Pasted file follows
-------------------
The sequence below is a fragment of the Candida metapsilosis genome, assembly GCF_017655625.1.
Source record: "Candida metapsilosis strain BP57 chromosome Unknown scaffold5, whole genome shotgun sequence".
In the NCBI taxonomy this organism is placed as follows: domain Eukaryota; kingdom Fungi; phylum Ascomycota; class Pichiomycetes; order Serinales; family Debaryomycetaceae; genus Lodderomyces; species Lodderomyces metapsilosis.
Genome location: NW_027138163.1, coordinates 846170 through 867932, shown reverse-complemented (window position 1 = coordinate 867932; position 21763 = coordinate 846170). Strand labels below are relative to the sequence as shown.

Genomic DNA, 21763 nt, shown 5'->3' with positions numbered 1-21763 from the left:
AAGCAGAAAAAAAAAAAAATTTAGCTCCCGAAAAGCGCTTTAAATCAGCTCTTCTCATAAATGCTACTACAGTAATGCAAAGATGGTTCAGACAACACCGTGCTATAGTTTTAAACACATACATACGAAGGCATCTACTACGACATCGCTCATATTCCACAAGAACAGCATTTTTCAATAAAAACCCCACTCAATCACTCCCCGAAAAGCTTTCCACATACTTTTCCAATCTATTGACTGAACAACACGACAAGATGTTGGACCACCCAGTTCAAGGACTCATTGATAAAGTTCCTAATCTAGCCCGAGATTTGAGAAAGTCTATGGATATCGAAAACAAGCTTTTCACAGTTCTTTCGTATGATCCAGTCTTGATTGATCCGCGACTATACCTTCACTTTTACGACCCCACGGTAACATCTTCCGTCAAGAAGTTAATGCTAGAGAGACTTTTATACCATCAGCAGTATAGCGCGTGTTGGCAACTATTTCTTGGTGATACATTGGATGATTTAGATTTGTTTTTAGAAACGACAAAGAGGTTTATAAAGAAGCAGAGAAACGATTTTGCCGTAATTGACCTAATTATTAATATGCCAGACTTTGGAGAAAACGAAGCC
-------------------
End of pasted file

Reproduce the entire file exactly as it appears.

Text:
The sequence below is a fragment of the Candida metapsilosis genome, assembly GCF_017655625.1.
Source record: "Candida metapsilosis strain BP57 chromosome Unknown scaffold5, whole genome shotgun sequence".
In the NCBI taxonomy this organism is placed as follows: domain Eukaryota; kingdom Fungi; phylum Ascomycota; class Pichiomycetes; order Serinales; family Debaryomycetaceae; genus Lodderomyces; species Lodderomyces metapsilosis.
Genome location: NW_027138163.1, coordinates 846170 through 867932, shown reverse-complemented (window position 1 = coordinate 867932; position 21763 = coordinate 846170). Strand labels below are relative to the sequence as shown.

Genomic DNA, 21763 nt, shown 5'->3' with positions numbered 1-21763 from the left:
AAGCAGAAAAAAAAAAAAATTTAGCTCCCGAAAAGCGCTTTAAATCAGCTCTTCTCATAAATGCTACTACAGTAATGCAAAGATGGTTCAGACAACACCGTGCTATAGTTTTAAACACATACATACGAAGGCATCTACTACGACATCGCTCATATTCCACAAGAACAGCATTTTTCAATAAAAACCCCACTCAATCACTCCCCGAAAAGCTTTCCACATACTTTTCCAATCTATTGACTGAACAACACGACAAGATGTTGGACCACCCAGTTCAAGGACTCATTGATAAAGTTCCTAATCTAGCCCGAGATTTGAGAAAGTCTATGGATATCGAAAACAAGCTTTTCACAGTTCTTTCGTATGATCCAGTCTTGATTGATCCGCGACTATACCTTCACTTTTACGACCCCACGGTAACATCTTCCGTCAAGAAGTTAATGCTAGAGAGACTTTTATACCATCAGCAGTATAGCGCGTGTTGGCAACTATTTCTTGGTGATACATTGGATGATTTAGATTTGTTTTTAGAAACGACAAAGAGGTTTATAAAGAAGCAGAGAAACGATTTTGCCGTAATTGACCTAATTATTAATATGCCAGACTTTGGAGAAAACGAAGCC